The endothelium explicates its physiological functions by producing active molecules, among which nitric oxide (NO) is particularly important. By diffusing into neighbouring smooth muscle cells, endothelial-produced NO induces vasorelaxation, thereby controlling blood pressure levels. NO generated in the endothelium also has antiaggregant activity that protects the cardiovascular system from thrombosis and acute events. Consistent with the key role of this gaseous messenger in cardiovascular physiology, NO loss is a dangerous event which is associated with endothelial dysfunction typical of diffuse pathological conditions like atherosclerosis, pulmonary hypertension and senescence. In the present study, the behavioural and molecular consequences deriving from chronic NO deprivation in human primary endothelial cells (human umbilical vein endothelial cells, HUVECs) were investigated. To inhibit NO formation, endothelial nitric oxide synthase (eNOS) was chronically inhibited by treatment with NG-Nitro-L-arginine methyl ester (L-NAME), a structural analogue of L-arginine that competitively block the active site of the enzyme. After 48 h of L-NAME treatment, HUVECs displayed a higher migratory capability as evaluated by chemotaxis assays in Boyden’s chamber. The possible involvement of the cyclic GMP/protein kinase G (cGMP/PKG) pathway in the observed effect was excluded, since the increased HUVEC migratory behaviour was not induced by a long term treatment with the guanylate cyclase inhibitor ODQ, indicating that cGMP and/or PKG are not involved in the regulation of cell motility. In an attempt to explain the mechanism through which NO deprivation enhances migration, we investigated by quantitative real time PCR (RT-qPCR) how chronic L-NAME treatment affects the expression level of the Vascular Endothelial Growth Factor (VEGF) receptor-2 (kinase insert domain receptor, KDR). We also analyzed VEGF itself, as endogeous production of the growth factor could potentiate migration by an autocrine loop. RT-qPCR analyses demonstrated that both VEGF and KDR mRNA levels were significantly augmented in L-NAME treated cells. Increased VEGF production and cell motility are typical events occurring in hypoxic cancer cells, due to the accumulation of hypoxia-inducible factor-1 (HIF-1), which plays a major role in the transcriptional activation of genes encoding angiogenic factors. Similarly, induction of VEGF expression during hypoxia has been described also in endothelial cells. We therefore analysed the effect of long term L-NAME treatment on HIF-1 levels in HUVECs. Most interestingly, we observed that, after 48 h of treatment, L-NAME induced in HUVECs nuclear accumulation of HIF-1α. RT-qPCR analysis revealed no significant change in HIF-1α mRNA levels, suggesting that HIF-1 accumulation in L-NAME-treated cells was mainly due to its stabilization, as occurs under hypoxic conditions. Taken together, these data suggest that prolonged L-NAME treatment induces in endothelial cells a pseudohypoxic state, with the consequent stabilization of HIF-1α under normoxic conditions. These events may very well occur in all of those pathological conditions where eNOS expression and/or activity are impaired thus contributing to the endothelial dysfunction typical of such diseases like hypertension and diabetes.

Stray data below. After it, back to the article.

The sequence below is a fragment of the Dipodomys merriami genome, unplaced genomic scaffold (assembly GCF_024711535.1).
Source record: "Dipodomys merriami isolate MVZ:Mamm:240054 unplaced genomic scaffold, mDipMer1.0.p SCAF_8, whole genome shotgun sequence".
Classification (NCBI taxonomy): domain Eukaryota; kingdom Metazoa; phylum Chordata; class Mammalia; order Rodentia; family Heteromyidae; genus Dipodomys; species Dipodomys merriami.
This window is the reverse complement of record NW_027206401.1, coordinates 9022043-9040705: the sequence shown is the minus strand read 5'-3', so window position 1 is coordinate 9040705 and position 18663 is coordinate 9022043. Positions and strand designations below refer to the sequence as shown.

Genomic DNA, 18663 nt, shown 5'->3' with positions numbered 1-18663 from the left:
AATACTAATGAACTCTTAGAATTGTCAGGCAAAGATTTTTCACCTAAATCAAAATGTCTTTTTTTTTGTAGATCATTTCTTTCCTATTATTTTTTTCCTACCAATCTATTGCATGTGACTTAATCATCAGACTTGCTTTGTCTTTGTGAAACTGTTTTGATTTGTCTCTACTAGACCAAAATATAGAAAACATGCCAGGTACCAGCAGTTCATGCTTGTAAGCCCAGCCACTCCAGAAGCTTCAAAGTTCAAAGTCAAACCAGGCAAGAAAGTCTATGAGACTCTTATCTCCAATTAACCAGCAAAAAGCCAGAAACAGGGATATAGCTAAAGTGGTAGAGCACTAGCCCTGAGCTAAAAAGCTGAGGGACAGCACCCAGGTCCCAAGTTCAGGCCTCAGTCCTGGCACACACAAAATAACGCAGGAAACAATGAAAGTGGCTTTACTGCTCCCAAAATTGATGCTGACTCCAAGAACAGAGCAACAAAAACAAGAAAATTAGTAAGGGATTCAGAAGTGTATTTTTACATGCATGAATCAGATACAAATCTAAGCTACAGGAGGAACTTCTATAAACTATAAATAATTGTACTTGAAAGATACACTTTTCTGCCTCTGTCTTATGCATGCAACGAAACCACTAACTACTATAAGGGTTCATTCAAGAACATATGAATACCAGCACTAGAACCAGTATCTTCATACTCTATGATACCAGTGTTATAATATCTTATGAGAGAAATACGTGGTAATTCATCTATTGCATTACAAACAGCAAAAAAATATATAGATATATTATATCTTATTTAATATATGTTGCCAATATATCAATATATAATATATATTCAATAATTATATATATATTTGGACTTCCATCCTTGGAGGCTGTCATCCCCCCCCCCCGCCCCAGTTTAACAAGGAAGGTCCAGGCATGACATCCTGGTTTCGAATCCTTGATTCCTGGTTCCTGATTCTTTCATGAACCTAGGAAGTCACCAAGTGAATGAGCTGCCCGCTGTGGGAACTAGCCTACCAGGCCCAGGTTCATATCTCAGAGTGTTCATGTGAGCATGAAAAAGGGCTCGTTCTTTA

Chronic nitric oxide deprivation induces hypoxia inducible factor-1α stabilization in human endothelial cells / E. Cappellini. ((Intervento presentato al convegno 35. Congresso Nazionale della Società Italiana di Farmacologia : il farmaco : dalla ricerca alla salute dell'uomo and 15. National Seminar of PhD students in Pharmacology and related sciences Meeting satellite tenutosi a Bologna nel 2011.
|Titolo:||Chronic nitric oxide deprivation induces hypoxia inducible factor-1α stabilization in human endothelial cells|
CAPPELLINI, ELISA (Primo)
|Data di pubblicazione:||set-2011|
|Settore Scientifico Disciplinare:||Settore BIO/14 - Farmacologia|
|Enti collegati al convegno:||Società Italiana di Farmacologia|
|Citazione:||Chronic nitric oxide deprivation induces hypoxia inducible factor-1α stabilization in human endothelial cells / E. Cappellini. ((Intervento presentato al convegno 35. Congresso Nazionale della Società Italiana di Farmacologia : il farmaco : dalla ricerca alla salute dell'uomo and 15. National Seminar of PhD students in Pharmacology and related sciences Meeting satellite tenutosi a Bologna nel 2011.|
|Appare nelle tipologie:||14 - Intervento a convegno non pubblicato|